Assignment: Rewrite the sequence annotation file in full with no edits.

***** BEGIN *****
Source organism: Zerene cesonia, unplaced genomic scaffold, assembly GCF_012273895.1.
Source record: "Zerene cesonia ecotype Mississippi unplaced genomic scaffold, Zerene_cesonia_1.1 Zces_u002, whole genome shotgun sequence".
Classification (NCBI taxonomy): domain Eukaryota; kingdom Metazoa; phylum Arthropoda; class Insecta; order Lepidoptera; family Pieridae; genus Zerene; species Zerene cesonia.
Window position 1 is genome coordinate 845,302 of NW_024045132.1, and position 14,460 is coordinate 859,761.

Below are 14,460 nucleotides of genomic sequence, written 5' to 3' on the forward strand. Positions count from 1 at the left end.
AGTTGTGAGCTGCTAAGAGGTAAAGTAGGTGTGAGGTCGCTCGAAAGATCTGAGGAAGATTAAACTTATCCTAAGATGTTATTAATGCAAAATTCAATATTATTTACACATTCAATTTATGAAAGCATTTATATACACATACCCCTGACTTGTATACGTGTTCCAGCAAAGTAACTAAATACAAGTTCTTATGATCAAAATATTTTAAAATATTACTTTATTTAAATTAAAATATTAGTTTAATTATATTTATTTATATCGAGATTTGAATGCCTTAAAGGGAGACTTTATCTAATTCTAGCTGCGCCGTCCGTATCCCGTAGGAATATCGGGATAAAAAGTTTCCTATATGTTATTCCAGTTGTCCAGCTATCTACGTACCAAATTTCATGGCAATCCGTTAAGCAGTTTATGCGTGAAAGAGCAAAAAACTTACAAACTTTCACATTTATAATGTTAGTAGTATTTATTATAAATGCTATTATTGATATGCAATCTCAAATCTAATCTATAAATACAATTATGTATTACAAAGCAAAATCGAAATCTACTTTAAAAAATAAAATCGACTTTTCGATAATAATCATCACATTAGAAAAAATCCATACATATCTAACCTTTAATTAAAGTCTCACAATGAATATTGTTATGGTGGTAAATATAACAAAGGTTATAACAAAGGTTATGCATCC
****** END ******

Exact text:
Source organism: Zerene cesonia, unplaced genomic scaffold, assembly GCF_012273895.1.
Source record: "Zerene cesonia ecotype Mississippi unplaced genomic scaffold, Zerene_cesonia_1.1 Zces_u002, whole genome shotgun sequence".
Classification (NCBI taxonomy): domain Eukaryota; kingdom Metazoa; phylum Arthropoda; class Insecta; order Lepidoptera; family Pieridae; genus Zerene; species Zerene cesonia.
Window position 1 is genome coordinate 845,302 of NW_024045132.1, and position 14,460 is coordinate 859,761.

Below are 14,460 nucleotides of genomic sequence, written 5' to 3' on the forward strand. Positions count from 1 at the left end.
AGTTGTGAGCTGCTAAGAGGTAAAGTAGGTGTGAGGTCGCTCGAAAGATCTGAGGAAGATTAAACTTATCCTAAGATGTTATTAATGCAAAATTCAATATTATTTACACATTCAATTTATGAAAGCATTTATATACACATACCCCTGACTTGTATACGTGTTCCAGCAAAGTAACTAAATACAAGTTCTTATGATCAAAATATTTTAAAATATTACTTTATTTAAATTAAAATATTAGTTTAATTATATTTATTTATATCGAGATTTGAATGCCTTAAAGGGAGACTTTATCTAATTCTAGCTGCGCCGTCCGTATCCCGTAGGAATATCGGGATAAAAAGTTTCCTATATGTTATTCCAGTTGTCCAGCTATCTACGTACCAAATTTCATGGCAATCCGTTAAGCAGTTTATGCGTGAAAGAGCAAAAAACTTACAAACTTTCACATTTATAATGTTAGTAGTATTTATTATAAATGCTATTATTGATATGCAATCTCAAATCTAATCTATAAATACAATTATGTATTACAAAGCAAAATCGAAATCTACTTTAAAAAATAAAATCGACTTTTCGATAATAATCATCACATTAGAAAAAATCCATACATATCTAACCTTTAATTAAAGTCTCACAATGAATATTGTTATGGTGGTAAATATAACAAAGGTTATAACAAAGGTTATGCATCC